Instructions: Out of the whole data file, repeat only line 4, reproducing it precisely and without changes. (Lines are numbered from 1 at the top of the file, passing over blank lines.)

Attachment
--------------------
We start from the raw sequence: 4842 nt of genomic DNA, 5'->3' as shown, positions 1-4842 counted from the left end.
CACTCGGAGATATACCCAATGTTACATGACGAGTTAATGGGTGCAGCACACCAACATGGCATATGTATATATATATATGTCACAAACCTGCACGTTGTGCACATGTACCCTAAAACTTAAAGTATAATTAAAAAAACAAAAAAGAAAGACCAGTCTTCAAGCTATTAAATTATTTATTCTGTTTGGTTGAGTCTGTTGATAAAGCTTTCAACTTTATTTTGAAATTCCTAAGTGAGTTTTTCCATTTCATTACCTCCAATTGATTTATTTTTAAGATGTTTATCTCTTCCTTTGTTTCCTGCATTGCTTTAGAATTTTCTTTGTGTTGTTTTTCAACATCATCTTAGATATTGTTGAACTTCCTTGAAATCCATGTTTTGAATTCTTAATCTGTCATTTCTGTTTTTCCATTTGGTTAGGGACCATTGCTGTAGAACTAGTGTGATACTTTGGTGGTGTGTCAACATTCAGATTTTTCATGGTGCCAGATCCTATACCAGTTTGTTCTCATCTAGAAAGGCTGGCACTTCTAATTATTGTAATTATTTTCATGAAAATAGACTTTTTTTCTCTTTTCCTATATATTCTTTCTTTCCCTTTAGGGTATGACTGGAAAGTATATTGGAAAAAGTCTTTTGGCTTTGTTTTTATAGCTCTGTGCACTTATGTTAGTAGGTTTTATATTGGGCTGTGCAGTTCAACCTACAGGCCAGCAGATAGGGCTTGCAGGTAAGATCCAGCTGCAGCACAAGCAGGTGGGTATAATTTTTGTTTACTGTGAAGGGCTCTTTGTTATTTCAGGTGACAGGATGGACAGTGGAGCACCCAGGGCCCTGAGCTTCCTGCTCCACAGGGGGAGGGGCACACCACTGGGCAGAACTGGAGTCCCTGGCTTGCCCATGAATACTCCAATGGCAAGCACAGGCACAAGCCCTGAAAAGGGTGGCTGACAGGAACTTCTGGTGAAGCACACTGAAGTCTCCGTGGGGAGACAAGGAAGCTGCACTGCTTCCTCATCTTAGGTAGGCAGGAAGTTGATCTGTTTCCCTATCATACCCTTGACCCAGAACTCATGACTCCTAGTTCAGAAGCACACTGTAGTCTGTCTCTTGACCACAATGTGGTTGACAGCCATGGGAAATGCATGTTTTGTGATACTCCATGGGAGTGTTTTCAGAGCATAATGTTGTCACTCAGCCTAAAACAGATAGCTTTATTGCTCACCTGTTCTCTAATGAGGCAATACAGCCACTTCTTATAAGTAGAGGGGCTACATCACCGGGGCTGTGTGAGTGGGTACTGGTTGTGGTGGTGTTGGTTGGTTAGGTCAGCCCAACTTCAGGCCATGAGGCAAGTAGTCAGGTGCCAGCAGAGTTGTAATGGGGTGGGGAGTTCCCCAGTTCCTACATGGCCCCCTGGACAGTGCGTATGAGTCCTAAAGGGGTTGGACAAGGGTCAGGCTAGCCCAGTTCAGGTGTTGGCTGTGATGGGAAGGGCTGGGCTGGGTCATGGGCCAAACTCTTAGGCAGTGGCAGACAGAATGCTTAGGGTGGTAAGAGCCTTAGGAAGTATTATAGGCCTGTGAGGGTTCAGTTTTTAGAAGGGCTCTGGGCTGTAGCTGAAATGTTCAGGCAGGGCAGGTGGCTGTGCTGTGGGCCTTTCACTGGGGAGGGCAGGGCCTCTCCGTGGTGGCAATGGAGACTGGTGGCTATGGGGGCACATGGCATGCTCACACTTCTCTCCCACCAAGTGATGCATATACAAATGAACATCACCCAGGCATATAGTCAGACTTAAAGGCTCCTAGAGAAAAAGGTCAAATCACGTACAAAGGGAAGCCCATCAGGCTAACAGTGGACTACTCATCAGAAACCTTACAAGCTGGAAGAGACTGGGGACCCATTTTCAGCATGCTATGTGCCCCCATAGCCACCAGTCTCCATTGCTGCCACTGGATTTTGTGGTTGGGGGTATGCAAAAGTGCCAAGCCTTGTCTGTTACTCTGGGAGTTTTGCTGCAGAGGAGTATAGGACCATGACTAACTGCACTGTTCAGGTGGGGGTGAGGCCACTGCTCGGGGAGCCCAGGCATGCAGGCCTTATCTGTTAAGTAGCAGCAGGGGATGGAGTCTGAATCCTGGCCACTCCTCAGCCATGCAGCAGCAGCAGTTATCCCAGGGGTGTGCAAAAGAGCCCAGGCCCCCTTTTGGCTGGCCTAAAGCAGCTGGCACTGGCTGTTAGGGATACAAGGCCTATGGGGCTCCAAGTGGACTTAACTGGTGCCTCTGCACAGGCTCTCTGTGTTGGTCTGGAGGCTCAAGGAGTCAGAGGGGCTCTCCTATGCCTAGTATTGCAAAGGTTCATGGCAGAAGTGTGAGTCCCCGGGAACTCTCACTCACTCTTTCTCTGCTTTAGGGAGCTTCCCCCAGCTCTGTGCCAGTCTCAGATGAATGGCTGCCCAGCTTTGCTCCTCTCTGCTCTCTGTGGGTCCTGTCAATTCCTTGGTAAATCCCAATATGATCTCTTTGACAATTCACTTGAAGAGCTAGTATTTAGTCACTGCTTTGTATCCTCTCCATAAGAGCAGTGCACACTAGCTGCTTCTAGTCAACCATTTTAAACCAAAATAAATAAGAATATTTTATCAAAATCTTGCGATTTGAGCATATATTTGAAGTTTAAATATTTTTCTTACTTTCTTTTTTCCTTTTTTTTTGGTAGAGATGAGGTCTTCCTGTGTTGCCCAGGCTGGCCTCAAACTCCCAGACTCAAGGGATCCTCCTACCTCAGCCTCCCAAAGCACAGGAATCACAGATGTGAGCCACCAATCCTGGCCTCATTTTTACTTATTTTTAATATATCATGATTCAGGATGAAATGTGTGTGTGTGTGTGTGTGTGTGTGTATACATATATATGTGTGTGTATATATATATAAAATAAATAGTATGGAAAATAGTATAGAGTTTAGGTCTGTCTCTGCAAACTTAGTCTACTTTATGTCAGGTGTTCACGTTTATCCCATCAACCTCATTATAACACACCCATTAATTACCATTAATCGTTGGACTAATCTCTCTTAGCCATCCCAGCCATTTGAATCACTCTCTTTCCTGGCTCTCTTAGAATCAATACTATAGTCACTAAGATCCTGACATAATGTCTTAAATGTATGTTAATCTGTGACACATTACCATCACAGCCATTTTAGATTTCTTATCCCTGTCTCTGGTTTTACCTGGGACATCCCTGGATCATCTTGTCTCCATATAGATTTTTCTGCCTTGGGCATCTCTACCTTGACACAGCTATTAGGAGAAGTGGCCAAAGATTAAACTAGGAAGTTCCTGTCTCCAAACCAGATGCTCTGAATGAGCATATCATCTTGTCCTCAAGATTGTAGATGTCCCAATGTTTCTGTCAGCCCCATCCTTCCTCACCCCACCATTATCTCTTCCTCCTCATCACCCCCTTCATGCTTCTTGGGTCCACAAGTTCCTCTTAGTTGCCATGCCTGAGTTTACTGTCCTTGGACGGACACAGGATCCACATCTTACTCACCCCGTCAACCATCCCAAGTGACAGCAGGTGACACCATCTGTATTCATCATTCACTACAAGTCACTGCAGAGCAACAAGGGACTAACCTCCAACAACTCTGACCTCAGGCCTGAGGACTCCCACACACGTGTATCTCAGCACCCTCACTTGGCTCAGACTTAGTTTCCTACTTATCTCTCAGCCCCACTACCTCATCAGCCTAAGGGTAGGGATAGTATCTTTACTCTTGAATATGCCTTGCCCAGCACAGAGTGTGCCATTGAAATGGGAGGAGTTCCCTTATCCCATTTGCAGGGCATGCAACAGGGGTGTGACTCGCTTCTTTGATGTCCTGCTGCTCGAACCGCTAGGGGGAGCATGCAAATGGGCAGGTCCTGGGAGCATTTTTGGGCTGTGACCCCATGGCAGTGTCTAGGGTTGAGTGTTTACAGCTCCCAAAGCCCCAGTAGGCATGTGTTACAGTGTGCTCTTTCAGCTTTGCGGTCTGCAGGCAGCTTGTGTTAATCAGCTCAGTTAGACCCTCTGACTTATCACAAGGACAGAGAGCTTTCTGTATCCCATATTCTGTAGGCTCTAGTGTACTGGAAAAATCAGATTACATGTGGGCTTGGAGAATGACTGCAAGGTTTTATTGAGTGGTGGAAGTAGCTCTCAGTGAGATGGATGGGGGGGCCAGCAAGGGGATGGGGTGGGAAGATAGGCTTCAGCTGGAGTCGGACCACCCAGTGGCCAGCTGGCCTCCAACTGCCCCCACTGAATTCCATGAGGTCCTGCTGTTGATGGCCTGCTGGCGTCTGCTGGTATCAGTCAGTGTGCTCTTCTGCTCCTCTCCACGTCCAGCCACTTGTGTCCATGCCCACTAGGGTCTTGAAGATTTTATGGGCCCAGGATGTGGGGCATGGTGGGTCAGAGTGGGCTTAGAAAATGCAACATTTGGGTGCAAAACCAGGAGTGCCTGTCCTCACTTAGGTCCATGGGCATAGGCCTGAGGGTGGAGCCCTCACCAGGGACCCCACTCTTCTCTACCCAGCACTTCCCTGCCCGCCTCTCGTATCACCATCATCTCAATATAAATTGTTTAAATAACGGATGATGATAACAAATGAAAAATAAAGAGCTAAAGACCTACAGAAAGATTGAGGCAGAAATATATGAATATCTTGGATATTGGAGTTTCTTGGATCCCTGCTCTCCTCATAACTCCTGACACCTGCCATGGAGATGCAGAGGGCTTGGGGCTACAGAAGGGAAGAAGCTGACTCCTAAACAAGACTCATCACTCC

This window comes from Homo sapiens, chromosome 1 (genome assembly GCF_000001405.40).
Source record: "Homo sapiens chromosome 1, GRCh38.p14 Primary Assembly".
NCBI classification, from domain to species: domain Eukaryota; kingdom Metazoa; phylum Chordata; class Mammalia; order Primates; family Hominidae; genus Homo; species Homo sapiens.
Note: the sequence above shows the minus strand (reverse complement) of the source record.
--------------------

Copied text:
Source record: "Homo sapiens chromosome 1, GRCh38.p14 Primary Assembly".